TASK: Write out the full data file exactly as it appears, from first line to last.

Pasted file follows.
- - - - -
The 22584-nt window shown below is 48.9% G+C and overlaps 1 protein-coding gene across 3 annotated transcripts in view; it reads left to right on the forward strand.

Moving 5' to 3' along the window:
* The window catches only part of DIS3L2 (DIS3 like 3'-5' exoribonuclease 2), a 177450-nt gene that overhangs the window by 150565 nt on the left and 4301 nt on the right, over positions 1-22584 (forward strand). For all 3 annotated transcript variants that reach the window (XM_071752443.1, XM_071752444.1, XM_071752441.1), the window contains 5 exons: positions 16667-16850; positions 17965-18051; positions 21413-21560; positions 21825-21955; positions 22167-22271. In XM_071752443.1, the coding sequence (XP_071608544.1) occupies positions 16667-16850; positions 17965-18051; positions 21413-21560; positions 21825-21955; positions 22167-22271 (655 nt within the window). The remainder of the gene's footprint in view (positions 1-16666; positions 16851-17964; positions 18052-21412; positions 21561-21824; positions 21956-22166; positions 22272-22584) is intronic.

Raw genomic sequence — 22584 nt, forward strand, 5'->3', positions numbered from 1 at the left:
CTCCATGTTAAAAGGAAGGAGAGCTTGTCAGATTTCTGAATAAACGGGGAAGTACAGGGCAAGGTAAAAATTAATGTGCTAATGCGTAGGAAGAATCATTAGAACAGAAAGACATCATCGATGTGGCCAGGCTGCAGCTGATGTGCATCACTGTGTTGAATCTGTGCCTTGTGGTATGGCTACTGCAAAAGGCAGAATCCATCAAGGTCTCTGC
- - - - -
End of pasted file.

The 22584-nt window shown below is 48.9% G+C and overlaps 1 protein-coding gene across 3 annotated transcripts in view; it reads left to right on the forward strand.

Moving 5' to 3' along the window:
* The window catches only part of DIS3L2 (DIS3 like 3'-5' exoribonuclease 2), a 177450-nt gene that overhangs the window by 150565 nt on the left and 4301 nt on the right, over positions 1-22584 (forward strand). For all 3 annotated transcript variants that reach the window (XM_071752443.1, XM_071752444.1, XM_071752441.1), the window contains 5 exons: positions 16667-16850; positions 17965-18051; positions 21413-21560; positions 21825-21955; positions 22167-22271. In XM_071752443.1, the coding sequence (XP_071608544.1) occupies positions 16667-16850; positions 17965-18051; positions 21413-21560; positions 21825-21955; positions 22167-22271 (655 nt within the window). The remainder of the gene's footprint in view (positions 1-16666; positions 16851-17964; positions 18052-21412; positions 21561-21824; positions 21956-22166; positions 22272-22584) is intronic.

Raw genomic sequence — 22584 nt, forward strand, 5'->3', positions numbered from 1 at the left:
CTCCATGTTAAAAGGAAGGAGAGCTTGTCAGATTTCTGAATAAACGGGGAAGTACAGGGCAAGGTAAAAATTAATGTGCTAATGCGTAGGAAGAATCATTAGAACAGAAAGACATCATCGATGTGGCCAGGCTGCAGCTGATGTGCATCACTGTGTTGAATCTGTGCCTTGTGGTATGGCTACTGCAAAAGGCAGAATCCATCAAGGTCTCTGC